12 Feb Benzodiazepine Overdose
Benzodiazepines are a frequently prescribed class of drugs used in the treatment of health problems such as anxiety, insomnia or other sleep disturbances, alcohol withdrawal, and certain types of seizures. Together with a separate class of drugs, called barbiturates, they form a larger category of substances known as sedative-hypnotics. Excessive intake of a benzodiazepine medication can trigger a toxic condition called an overdose. However, severe accidental overdoses from a single type of benzodiazepine occur only rarely; in most cases, serious or potentially fatal problems result from either purposeful suicide attempts or simultaneous use of barbiturates, alcohol, or additional benzodiazepines.
Background Information on Benzodiazepines
Commonly available benzodiazepines include diazepam (Valium), chlordiazepoxide (Librium), lorazepam (Ativan), alprazolam (Xanax), clonazepam (Klonopin) and triazolam (Halcion). All drugs in the class make changes in normal brain function by crossing the blood-brain barrier and altering normal use of GABA (gamma aminobutyric acid), a substance that helps regulate communication between individual nerve cells (neurons) in the central nervous system. The most prominent medical effects of this GABA alteration are sedation and a reduction in symptoms associated with clinical anxiety.
Although they’re similar in most important respects, specific types of benzodiazepines produce somewhat different effects inside the body. For instance, some medications in this class—such as Valium and a drug called Tranxene (clorazepate)—take effect relatively quickly, while other medications—such as Ativan, Xanax and Serax (oxazepam)—take effect relatively slowly. In addition, the body eliminates various benzodiazepines at different rates of speed. Specific benzodiazepines are commonly used to treat certain medical conditions. For example, doctors tend to prescribe Ativan, Xanax, and Valium to treat medically serious anxiety, while medications typically used to treat insomnia include Halcion and temazepam (Restoril).
All benzodiazepines are fat-soluble to one degree or another; this means that they get broken down in the presence of fats in your body called lipids. Gradually, medications that break down in the presence of fat also tend to get stored in fat cells and retained in your body for relatively extended periods of time. Generally speaking, doctors who prescribe benzodiazepines try to limit daily dosages so significant accumulation of the drugs in fat cells does not occur. However, when legitimate benzodiazepine users take more of their medications than their doctors prescribe—or when people without prescriptions take these drugs without medical guidance—relatively high amounts of these drugs can accumulate in fat tissues.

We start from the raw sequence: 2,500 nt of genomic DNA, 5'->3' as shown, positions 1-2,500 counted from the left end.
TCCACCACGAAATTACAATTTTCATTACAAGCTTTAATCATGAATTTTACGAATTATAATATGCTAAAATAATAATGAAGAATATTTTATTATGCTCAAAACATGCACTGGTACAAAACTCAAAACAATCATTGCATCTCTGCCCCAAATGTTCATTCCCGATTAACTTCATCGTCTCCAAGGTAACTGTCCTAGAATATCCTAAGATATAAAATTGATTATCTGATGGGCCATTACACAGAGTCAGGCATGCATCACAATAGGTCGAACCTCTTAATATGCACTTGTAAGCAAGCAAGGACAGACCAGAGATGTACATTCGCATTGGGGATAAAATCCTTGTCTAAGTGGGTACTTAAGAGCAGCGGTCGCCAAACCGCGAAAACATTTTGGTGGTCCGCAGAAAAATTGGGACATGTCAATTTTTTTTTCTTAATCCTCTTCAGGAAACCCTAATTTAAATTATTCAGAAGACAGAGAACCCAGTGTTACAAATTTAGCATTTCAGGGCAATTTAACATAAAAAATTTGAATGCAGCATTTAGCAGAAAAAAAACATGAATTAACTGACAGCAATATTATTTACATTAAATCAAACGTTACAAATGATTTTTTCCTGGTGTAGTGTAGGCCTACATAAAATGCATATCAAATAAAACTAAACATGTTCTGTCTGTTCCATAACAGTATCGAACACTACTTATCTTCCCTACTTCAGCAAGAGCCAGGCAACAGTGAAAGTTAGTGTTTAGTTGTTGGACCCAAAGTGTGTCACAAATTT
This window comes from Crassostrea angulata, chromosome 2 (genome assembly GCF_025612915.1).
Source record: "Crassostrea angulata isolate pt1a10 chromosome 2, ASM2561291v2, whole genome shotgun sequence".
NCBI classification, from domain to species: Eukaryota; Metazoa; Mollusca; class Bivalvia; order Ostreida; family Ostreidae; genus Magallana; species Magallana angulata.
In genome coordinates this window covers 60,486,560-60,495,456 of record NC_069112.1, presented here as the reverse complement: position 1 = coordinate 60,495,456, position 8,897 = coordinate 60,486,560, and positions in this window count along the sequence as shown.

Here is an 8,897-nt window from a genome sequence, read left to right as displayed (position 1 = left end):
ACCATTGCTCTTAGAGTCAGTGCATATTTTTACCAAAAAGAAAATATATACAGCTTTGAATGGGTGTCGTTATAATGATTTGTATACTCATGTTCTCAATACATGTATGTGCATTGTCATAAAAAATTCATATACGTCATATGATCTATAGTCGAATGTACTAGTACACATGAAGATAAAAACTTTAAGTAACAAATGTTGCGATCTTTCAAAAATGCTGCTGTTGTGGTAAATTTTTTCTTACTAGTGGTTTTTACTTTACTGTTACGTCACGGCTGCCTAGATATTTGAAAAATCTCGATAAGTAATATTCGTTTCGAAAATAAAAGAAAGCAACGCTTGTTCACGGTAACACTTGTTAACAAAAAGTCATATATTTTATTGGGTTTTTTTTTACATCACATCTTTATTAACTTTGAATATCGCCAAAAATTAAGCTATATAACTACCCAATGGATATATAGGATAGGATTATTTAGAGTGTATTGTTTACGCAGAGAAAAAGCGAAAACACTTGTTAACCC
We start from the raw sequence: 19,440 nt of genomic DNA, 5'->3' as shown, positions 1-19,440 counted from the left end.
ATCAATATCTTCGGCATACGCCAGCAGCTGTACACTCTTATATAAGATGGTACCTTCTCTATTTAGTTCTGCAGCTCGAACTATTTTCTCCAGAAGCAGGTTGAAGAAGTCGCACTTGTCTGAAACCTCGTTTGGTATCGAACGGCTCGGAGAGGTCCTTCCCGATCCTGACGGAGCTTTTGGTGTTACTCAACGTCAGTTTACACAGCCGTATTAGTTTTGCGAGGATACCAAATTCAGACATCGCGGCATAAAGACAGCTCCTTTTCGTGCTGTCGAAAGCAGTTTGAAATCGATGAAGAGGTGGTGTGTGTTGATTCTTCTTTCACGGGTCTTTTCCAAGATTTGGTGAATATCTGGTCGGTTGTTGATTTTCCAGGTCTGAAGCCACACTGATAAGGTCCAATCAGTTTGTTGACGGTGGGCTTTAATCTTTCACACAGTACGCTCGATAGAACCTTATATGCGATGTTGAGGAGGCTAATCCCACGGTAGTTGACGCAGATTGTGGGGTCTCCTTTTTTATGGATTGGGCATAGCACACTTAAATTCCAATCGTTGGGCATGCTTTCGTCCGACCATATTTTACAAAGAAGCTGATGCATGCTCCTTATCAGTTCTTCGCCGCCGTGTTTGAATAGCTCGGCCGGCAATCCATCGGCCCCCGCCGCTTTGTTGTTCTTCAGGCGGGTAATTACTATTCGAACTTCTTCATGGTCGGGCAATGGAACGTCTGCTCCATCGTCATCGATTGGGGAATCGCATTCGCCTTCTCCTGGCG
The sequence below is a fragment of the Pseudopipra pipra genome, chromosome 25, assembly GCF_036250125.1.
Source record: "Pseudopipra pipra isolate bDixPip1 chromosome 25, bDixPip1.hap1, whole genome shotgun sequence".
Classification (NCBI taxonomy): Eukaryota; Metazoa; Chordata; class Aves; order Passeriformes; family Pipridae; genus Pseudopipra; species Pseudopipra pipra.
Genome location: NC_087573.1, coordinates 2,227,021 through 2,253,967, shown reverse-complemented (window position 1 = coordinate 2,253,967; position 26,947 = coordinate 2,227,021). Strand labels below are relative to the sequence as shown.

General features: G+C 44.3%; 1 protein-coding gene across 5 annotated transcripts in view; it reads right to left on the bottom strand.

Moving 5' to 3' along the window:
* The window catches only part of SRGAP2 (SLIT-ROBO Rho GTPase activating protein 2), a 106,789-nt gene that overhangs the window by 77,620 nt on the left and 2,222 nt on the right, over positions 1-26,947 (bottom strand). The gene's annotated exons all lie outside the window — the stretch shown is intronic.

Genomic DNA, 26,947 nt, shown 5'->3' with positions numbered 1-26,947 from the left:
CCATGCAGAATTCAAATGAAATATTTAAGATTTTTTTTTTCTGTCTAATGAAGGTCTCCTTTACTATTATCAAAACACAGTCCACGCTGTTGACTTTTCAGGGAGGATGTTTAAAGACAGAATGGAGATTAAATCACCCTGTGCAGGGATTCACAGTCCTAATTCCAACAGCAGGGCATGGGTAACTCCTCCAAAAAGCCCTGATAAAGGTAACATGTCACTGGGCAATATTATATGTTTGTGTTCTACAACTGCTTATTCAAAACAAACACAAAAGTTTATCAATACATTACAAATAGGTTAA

Gradual buildup of excessive amounts of benzodiazepines in fat cells typically produces a condition called over-sedation. A person under the influence of over-sedation can develop symptoms that include confusion and other forms of thought impairment, memory impairment, difficulty speaking clearly or forming words properly, unusually weak muscles and a diminished ability to properly coordinate muscle activity. If over-sedation goes unaddressed or a user takes abnormally high doses of any given benzodiazepine in a short amount of time, the end result can be an overdose. In addition to excessive sedation, potential symptoms of a typical benzodiazepine overdose include hypotension (low blood pressure), diminished respiratory function (shallow breathing) and a condition called nystagmus, which involves rapid, involuntary vertical, horizontal, or rotary eye movements.
In certain circumstances, a benzodiazepine overdose can result in extended pauses in breathing (apnea), as well as in death. However, according to Medscape Reference, people who take a single benzodiazepine have very low risks for a fatal outcome in overdose situations, especially when their specific medication is taken orally. As stated previously, factors that seriously increase the risks for a fatal benzodiazepine overdose include simultaneous use of alcohol, barbiturate medications such as phenobarbital (Solfoton, Luminal) or secobarbital (Seconal), or use of more than one benzodiazepine. Groups of people who also have increased overdose risks include young children, the elderly, and intravenous users of Halcion or other benzodiazepines that produce their effects rapidly.
In most cases, people suffering from a benzodiazepine overdose don’t develop significant breathing difficulties. In these circumstances, treatment usually involves simple monitoring of the patient until levels of the drug in question drop naturally. If more severe symptoms are present, emergency room doctors can support a patient’s breathing with some form of oxygen, and also take steps to support normal blood flow. If a patient in severe condition receives treatment within one or two hours after an overdose begins, ER doctors may attempt to lower benzodiazepine levels with an orally administered substance called activated charcoal, which reduces excessive drug accumulations by eliminating them through the gastrointestinal tract (stomach and intestines). If severe overdose occurs in a new benzodiazepine user or in a person who only takes benzodiazepines occasionally, doctors may use a drug called flumazenil, which inhibits benzodiazepines’ effects on the central nervous system.
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